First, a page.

Skye, Dun Hallin
- Council Highland
- Parish Duirinish
- Former Region Highland
- Former District Skye And Lochalsh
- Former County Inverness-shire
NG25NE 1.01 2566 5927.
(NG 2566 5927) Dun Hallin (NR)
OS 6"map, Inverness-shire, 2nd ed., (1904)
Dun Hallin, a broch, occupies the SE end of a rocky plateau around the edge of which are traces of a wall.
The broch has an internal diameter of 36' with walling from 9ft 9ins to 11ft wide and up to 12ft 6ins high on the N and W. The entrance on the SE is ruined but on either side an oval cell is visible. A gallery can be traced on the SW.
RCAHMS 1928; A Graham 1949.
Dun Hallin, a broch as described above.
Visited by OS (ASP) 3 May 1961.
Dun Hallin occupies the SE corner of a roughly triangular flat-topped rocky outcrop overlooking Hallin and some 800m from the cross-roads to Geary; apart from the natural protection afforded by the rock stack the broch is additionally defended by a wall that runs round the perimeter of the stack enclosing an area about 40m from N to S and 50m transversely. No inner facing-stones of this outer work are visible, for the interior appears to have been cultivated, but, on the NW flank, stretches of the outer face still survive below the summit of the rock and this suggests that the wall was originally about 3.3m in thickness. The broch has been constructed of large blocks of stone, the outer wall rising with a distinct batter to a height of 3.4m. Circular on plan the broch measures about 10.8m internally with the entrance passage on the SE being too choked with debris to permit further description. Within the thickness of the wall on either side of the entrance there is a small oval cell. The NE cell is more fully exposed than that on the SW and measures 3m in length by 1.4m in breadth with its walls still standing to a height of 1.75m. Further dilapidation of the SW cell appears to have taken place since the site was recorded by the Commission in 1921, but the corbel stones of the W end of the cell are still visible, confirming a length of about 2.7m; the cell appears to be about 1.2m broad. In neither case can the entrance to the cell be detected. Within the thickness of the broch wall on the SW quadrant part of an intra-mural gallery can be seen; the entrance from the inner court measuring about 1m in width and the first part of the gallery being about 1.2m broad, the visible portion of the gallery terminating in what may be a flight of steps.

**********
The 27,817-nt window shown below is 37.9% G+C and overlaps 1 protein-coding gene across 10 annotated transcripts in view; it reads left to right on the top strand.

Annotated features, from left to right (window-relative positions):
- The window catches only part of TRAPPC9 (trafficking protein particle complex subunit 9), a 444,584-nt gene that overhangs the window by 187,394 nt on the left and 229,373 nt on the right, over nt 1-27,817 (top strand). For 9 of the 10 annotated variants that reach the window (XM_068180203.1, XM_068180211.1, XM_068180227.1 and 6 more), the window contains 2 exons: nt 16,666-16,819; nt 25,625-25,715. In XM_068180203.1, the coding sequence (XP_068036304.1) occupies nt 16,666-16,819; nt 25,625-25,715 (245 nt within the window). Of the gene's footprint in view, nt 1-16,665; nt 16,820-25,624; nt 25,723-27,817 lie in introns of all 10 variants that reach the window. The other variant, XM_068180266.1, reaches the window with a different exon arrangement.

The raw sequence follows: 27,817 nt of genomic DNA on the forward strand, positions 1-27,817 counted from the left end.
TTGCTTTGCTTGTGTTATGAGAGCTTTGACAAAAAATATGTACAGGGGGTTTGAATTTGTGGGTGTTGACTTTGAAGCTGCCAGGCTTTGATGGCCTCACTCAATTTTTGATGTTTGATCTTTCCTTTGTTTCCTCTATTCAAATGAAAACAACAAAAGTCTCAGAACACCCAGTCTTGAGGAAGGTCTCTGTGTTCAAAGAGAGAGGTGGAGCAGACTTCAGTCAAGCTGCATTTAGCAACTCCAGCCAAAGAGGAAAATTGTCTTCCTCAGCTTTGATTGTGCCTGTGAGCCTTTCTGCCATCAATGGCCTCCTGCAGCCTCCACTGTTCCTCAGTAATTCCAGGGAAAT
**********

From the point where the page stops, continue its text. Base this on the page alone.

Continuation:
Visited by RCAHMS (JNGR) 4 November 1990.
Publication Account (2007)
NG25 2 DUN HALLIN
This unexcavated broch in Duirinish, Skye, stands about 137m (450 ft) above the sea and on .the south-east end of a flat-topped, steep-sided rock knoll overlooking a fertile valley and the sea (visited 24/4/63 and 15/8/85).
The broch wall is well preserved, up to 3.81m (12.5 ft) high on the north and west, and the outer face has a marked batter; both faces are built of cubical stone blocks and the interior is full of debris. The entrance is on the south-east but is either too dilapidated or too concealed under rubble for measuring; there seems to be one lintel near the inner end, which – if in situ – might suggest that it could be intact here and standing up to 1.8m high under the rubble.
On each side of the passage is an oval mural cell neither of the doors of which are visible; they seem likely to be a pair of guard cells [3, plan]. The northern, right hand cell measures 2.85m (9.5 ft) long by 1.35m (4.5 ft) wide and has been cleared out to a depth of over 1m at the end furthest from the passage. The lintel of what seems to be a doorway to the interior has been seen . The south cell was measured as 2.1m (9 ft) long in 1921 but is not easily seen now.
The interior of the broch is full of rubble, much of it grassed over; the inner wallface now stands one or two courses above the rubble, less than the 1.2m (4 ft) mentioned in 1921 . A mural gallery is visible on the south-west arc and the Commission's plan shows a door leading to it, though the text does not mention it. In fact at least one lintel remains in position over this door, at the level of the surrounding rubble, and a scarcement of the ledge-type can be seen at its inner end, mostly grassed over.
Moreover, though the sides of the gallery leading clockwise from this door seen in 1921  are not now apparent, the outer ends of six steps of the intra-mural stairway were found just exposed; the outer half of the wall has fallen away from them. The highest steps are 3-3.6m (10-12 ft) above the external turf, and are rising above the scarcement; there is therefore litt1e doubt that the upper intra-mural gallery is partly preserved under the rubble and that the structure is a hollow-walled broch. This seems to be confirmed by traces of an upper intra-mural gallery seen at about 4 o'clock [3, plan].
An outer stone wall runs round the edge of the knoll, which is about 6.1m (20 ft) high at the south; it is up to 25.9m (85 ft) from the broch on the north-west but only 2.44m (8 ft) on the south-east. The enclosed ground is a flat, grassy area.
The internal diameter is given as 36 ft (10.98m)  but this is above the scarcement; the actual measurement across the central court is likely to be about 10.52m (34.5 ft) ; similarly in 1921 the wall was measured as from 9 ft 9 in to 11 ft) (2.95-3.36m) but these measurements must also have been taken above the scarcement. It is also not clear whether the batter of the outer face was allowed for. The external diameter should be about 17.39m (57 ft) and the wall proportion perhaps about 39.5%.
Sources: 1. NMRS site no. NG 25 NE 1.01: 2. RCAHMS 1928, 158-89, no. 509 and figs. 206 and 226: 3. Swanson (ms) 1985, 851-52 with plan: 4. MacSween 1984-85, 42-3, no. 11 and fig. 11.
E W MacKie 2007